I was introduced to make-up when I was 5 or 6 years old. At the time, I was really close to my late grandmother and I would spend a lot of my time at my grandparents’ house. She had a vanity table filled with perfume bottles, jewelry and you guessed it, make-up! I would play with her pink blush and her lipsticks. I specifically remember some of her lipsticks being in gold packaging and I would play with them all the time when she wasn’t looking. I would watch her getting made up and dressed up and I might have gotten my love for making up and dressing up from her.

I started exploring make-up when I was about 15 years old. This was when I was introduced to the world of Youtube. I watched a lot of Michelle Phan, Bethany Mota and some other Youtubers I don’t follow anymore. I began with a bit of BB cream because it’s make-up and skincare in a tube. It’s obviously not commercially made to be that way but I was definitely deceived. I remember going to The Face Shop and buying a BB cream that was way too light for my skintone but I thought I looked good. During those days, especially being in high school, make-up wasn’t a thing. Obviously people would make fun of girls who take their time to look good. I specifically remember getting dissed at by some of my family members for putting make-up on and I was accused of doing that for a boy when I was genuinely doing it for myself. I admit that I was more insecure back then so I might have been doing it to cover up some of my flaws but I don’t see anything wrong with that either.

Now that make-up is more of a thing and people are more aware of it, I don’t get as much negative remarks anymore. I think my age helps with that as well because I’m turning 21 years old so I’m “old enough” to wear make-up. But I still feel like I’m being judged by some of the people close to me for wanting to look nice everyday. The reason I’m writing this blogpost right now is because a girl from Tunku Kurshiah College received a ton of backlash after a video of her being interviewed on the news for getting 9As for her SPM went completely viral and blown out of proportion. She was getting negative comments because she was wearing a lot of make-up, dressed really nicely and she had an accent to her English. So she seemed high-maintenance and somewhat snobby. And it makes me so sad because I don’t think she deserved that amount of backlash. Instead of being congratulated for being academically accomplished, she was being cyber-bullied for the way she looked and act.Β And it made me a lot more sad that someone close to me said that she deserved the amount of backlash she received because she’s privileged.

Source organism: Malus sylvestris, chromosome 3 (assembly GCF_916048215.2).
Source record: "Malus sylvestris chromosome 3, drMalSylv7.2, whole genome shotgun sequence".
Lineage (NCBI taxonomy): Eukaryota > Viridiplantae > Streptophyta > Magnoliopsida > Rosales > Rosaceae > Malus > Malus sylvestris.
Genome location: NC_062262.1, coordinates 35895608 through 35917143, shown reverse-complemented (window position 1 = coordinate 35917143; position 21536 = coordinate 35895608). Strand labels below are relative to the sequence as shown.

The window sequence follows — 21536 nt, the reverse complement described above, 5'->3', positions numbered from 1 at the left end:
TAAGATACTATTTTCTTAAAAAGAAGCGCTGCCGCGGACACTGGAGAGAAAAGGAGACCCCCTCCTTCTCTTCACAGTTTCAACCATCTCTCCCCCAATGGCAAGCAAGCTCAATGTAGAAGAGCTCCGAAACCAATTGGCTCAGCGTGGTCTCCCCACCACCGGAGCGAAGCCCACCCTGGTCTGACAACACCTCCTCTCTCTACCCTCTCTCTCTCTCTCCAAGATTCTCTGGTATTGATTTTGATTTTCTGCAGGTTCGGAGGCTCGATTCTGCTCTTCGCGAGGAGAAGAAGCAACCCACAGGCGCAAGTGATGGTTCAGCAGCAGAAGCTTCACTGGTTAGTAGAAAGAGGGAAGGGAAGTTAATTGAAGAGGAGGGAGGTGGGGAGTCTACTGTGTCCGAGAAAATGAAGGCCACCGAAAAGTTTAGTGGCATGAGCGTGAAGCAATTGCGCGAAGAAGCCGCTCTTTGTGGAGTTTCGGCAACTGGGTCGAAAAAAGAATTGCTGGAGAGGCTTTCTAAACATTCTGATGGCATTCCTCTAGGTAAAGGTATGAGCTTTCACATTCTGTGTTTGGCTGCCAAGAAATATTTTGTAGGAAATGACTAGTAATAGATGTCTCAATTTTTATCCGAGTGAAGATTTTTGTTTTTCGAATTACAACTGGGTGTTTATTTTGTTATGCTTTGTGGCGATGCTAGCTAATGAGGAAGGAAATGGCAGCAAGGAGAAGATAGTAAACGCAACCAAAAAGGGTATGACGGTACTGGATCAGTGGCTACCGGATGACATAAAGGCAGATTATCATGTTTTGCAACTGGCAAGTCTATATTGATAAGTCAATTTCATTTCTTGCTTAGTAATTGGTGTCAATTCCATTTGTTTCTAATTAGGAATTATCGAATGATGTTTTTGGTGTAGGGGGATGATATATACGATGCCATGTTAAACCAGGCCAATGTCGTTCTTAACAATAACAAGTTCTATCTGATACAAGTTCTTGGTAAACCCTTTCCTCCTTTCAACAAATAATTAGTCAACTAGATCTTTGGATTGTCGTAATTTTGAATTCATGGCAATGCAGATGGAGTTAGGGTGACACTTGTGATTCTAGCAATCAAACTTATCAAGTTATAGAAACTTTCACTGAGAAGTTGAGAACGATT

I don’t know about you but I feel like I resonate with that girl because I wear make-up too. I like it and I wear it the way I want to. I probably don’t wear as much make-up as she does but I wear a good amount of make-up and it’s something that I truly enjoy because make-up to me is self-care. Putting on skincare, taking care of my skin, putting on make-up so I look somewhat presentable, putting on nice clothes; those things to me are a part of my self-care. You might do it differently. You might do it by exercising, watching what you eat etc but that’s no reason to attack someone. You shouldn’t attack someone because that person is different than you, because he or she has a different family background and a different status. You wouldn’t want someone who’s poor and non-privileged to get attacked by those who might be better off than them so why would you want it for someone who is privileged?

I don’t know, everything about this just makes me so sad. Malaysia has been a really sad place to live in for the past week. Beauty & The Beast got banned because some people are homophobic, a girl got cyber-bullied for being privileged and people are just, generally really mean to one another. Social media is such a toxic place but at the same time, it’s a good platform to do and spread good in the world. Like, just this week, a bunch of people got Turkish Airline to agree to deliver food and help the famine in Somalia. I just wish people can be a lot nicer to others and treat others the way they would want to be treated.

Talk again soon,
Hani Lutfi


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